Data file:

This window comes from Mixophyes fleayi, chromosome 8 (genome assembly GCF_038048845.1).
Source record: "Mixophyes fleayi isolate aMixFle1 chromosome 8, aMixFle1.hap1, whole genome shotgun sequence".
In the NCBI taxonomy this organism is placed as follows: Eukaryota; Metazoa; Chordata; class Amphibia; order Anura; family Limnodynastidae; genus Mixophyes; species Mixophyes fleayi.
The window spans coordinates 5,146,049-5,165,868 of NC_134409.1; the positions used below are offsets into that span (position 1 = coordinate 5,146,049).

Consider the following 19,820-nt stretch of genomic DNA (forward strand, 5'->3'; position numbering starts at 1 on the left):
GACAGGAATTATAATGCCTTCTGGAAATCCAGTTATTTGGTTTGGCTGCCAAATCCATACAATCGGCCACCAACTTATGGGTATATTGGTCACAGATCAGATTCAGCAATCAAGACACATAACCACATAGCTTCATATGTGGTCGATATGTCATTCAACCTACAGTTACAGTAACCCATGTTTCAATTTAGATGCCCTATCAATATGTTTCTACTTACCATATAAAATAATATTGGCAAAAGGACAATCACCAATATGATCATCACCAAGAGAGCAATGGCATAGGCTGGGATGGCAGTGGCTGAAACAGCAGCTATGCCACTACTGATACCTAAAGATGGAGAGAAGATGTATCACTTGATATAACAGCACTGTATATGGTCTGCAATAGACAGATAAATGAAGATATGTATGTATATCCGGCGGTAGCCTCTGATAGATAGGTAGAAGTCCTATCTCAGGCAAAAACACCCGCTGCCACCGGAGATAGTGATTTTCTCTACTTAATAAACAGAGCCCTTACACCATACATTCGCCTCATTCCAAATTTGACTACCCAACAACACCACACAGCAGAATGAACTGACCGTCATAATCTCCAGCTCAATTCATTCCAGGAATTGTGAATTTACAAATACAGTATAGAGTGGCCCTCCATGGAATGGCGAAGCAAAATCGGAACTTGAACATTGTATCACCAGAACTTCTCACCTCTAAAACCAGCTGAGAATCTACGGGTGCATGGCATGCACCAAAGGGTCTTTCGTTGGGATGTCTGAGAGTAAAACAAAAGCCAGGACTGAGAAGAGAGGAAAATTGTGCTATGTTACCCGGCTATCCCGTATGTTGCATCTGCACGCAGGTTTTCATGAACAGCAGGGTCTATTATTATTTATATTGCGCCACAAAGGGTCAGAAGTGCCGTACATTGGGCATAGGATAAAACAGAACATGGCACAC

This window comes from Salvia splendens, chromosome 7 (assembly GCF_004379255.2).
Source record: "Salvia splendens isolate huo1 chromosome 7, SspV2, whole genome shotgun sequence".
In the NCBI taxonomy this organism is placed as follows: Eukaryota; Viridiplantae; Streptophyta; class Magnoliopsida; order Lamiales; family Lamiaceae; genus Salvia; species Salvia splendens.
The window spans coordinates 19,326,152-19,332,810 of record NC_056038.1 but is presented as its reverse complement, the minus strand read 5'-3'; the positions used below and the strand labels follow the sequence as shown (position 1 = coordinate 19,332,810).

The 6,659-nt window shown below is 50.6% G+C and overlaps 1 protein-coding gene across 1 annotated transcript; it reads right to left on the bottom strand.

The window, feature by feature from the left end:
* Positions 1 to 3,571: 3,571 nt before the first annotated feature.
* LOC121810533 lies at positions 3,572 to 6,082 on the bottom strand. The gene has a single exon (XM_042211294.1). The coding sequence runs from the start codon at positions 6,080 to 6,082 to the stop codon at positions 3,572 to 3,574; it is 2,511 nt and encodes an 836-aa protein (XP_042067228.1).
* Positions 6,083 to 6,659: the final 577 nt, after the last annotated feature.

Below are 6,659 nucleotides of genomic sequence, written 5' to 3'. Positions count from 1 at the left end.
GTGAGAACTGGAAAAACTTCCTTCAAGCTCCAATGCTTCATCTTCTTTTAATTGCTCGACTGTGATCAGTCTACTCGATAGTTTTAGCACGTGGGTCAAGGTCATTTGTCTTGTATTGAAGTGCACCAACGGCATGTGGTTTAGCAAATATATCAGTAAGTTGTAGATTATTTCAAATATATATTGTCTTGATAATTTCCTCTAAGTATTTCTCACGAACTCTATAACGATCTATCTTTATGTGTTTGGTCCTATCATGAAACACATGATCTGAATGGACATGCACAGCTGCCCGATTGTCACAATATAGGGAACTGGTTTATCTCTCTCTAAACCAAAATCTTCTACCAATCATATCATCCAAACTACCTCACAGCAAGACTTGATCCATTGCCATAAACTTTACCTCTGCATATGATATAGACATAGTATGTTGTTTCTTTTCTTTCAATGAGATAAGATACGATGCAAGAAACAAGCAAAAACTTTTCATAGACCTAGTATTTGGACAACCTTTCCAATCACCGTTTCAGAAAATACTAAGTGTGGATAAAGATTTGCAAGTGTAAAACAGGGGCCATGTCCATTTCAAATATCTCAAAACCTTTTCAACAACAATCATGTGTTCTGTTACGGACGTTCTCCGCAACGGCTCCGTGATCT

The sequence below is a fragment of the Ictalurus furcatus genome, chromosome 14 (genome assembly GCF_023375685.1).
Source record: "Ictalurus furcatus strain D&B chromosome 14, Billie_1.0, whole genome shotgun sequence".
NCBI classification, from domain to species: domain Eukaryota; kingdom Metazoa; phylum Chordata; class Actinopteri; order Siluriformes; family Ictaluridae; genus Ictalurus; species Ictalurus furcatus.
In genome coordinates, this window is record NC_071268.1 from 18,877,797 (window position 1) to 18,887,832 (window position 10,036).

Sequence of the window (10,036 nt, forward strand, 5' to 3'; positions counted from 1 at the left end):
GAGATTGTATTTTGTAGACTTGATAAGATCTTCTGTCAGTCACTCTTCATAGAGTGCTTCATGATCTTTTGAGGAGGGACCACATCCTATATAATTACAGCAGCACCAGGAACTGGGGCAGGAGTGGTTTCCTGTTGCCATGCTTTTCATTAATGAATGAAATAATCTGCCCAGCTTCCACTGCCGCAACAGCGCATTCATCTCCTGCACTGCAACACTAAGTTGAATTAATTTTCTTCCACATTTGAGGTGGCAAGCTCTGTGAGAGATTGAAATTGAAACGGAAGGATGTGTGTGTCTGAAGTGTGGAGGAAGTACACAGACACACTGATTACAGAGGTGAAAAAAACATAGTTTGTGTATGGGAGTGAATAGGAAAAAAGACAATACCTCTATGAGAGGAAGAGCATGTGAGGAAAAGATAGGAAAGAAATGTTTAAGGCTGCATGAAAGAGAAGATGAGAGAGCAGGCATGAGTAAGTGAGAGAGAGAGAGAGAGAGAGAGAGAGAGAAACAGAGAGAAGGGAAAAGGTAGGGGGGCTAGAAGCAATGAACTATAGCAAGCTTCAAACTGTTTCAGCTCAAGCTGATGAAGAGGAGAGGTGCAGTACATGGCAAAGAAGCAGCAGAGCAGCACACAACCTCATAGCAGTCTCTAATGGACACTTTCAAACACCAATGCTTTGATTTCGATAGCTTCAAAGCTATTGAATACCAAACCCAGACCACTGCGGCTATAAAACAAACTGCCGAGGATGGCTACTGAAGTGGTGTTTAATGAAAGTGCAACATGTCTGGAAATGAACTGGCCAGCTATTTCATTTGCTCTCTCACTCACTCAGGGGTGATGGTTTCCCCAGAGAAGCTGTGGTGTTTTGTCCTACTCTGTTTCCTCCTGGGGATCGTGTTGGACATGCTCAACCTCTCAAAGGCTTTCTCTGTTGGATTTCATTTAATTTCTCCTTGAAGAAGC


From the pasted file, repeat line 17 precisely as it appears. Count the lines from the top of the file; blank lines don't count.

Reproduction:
GTGAGAACTGGAAAAACTTCCTTCAAGCTCCAATGCTTCATCTTCTTTTAATTGCTCGACTGTGATCAGTCTACTCGATAGTTTTAGCACGTGGGTCAAGGTCATTTGTCTTGTATTGAAGTGCACCAACGGCATGTGGTTTAGCAAATATATCAGTAAGTTGTAGATTATTTCAAATATATATTGTCTTGATAATTTCCTCTAAGTATTTCTCACGAACTCTATAACGATCTATCTTTATGTGTTTGGTCCTATCATGAAACACATGATCTGAATGGACATGCACAGCTGCCCGATTGTCACAATATAGGGAACTGGTTTATCTCTCTCTAAACCAAAATCTTCTACCAATCATATCATCCAAACTACCTCACAGCAAGACTTGATCCATTGCCATAAACTTTACCTCTGCATATGATATAGACATAGTATGTTGTTTCTTTTCTTTCAATGAGATAAGATACGATGCAAGAAACAAGCAAAAACTTTTCATAGACCTAGTATTTGGACAACCTTTCCAATCACCGTTTCAGAAAATACTAAGTGTGGATAAAGATTTGCAAGTGTAAAACAGGGGCCATGTCCATTTCAAATATCTCAAAACCTTTTCAACAACAATCATGTGTTCTGTTACGGACGTTCTCCGCAACGGCTCCGTGATCT